While most Americans probably haven't heard of Chikungunya, Ann Powers, a research microbiologist at the Centers for Disease Control, has been studying the virus for 15 years.
The mosquito-carried virus made the news recently when the first locally-transmitted case of it appeared in Florida, July 17. Now, the public and medical researchers are wondering if it may spread further into the United States, and how serious it might be.
The research that Powers does at the CDC's Division of Vector Borne Diseases in Fort Collins may help answer some of those questions.
Medical tests are rarely a pleasant experience, especially if you're worried that something could be seriously wrong. That's true even though we know that regular screenings and tests often help doctors catch issues early.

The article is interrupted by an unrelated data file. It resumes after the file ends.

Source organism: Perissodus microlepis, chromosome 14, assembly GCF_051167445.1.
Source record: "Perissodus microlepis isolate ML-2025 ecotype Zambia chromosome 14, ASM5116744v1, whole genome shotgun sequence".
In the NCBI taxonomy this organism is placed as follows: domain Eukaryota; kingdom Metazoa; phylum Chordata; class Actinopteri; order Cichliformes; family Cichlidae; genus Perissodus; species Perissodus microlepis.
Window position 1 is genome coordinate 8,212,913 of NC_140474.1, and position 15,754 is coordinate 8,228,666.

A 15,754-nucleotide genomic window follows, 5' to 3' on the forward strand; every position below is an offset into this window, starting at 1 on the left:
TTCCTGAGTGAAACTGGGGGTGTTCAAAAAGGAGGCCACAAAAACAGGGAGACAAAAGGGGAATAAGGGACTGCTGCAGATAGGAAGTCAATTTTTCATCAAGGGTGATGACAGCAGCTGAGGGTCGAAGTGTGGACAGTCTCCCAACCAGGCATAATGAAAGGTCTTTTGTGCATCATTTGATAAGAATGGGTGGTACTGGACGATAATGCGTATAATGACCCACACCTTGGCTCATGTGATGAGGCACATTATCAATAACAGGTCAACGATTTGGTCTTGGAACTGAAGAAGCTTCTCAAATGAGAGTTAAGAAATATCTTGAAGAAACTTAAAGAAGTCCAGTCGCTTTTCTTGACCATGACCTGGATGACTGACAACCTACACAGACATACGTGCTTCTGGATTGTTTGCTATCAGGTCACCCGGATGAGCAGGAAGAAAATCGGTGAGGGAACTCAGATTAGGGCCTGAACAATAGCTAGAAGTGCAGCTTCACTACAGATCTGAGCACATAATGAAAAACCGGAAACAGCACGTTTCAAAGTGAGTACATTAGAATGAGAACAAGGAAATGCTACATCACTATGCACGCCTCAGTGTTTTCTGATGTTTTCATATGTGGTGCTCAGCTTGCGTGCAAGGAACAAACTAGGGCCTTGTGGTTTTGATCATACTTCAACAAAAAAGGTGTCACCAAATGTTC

Standing outside her sixth-floor apartment in the Bronx, Lissette Encarnacion says she sometimes forgets the place belongs to her.
"I'm thinking I'm at somebody else's [house]," she says. "I'm ringing my own doorbell."
Encarnacion used to have a career in banking, and lived in a real home with her son and husband. Then one night everything changed, she says, when her husband came home drunk and angry, and threw her off a balcony.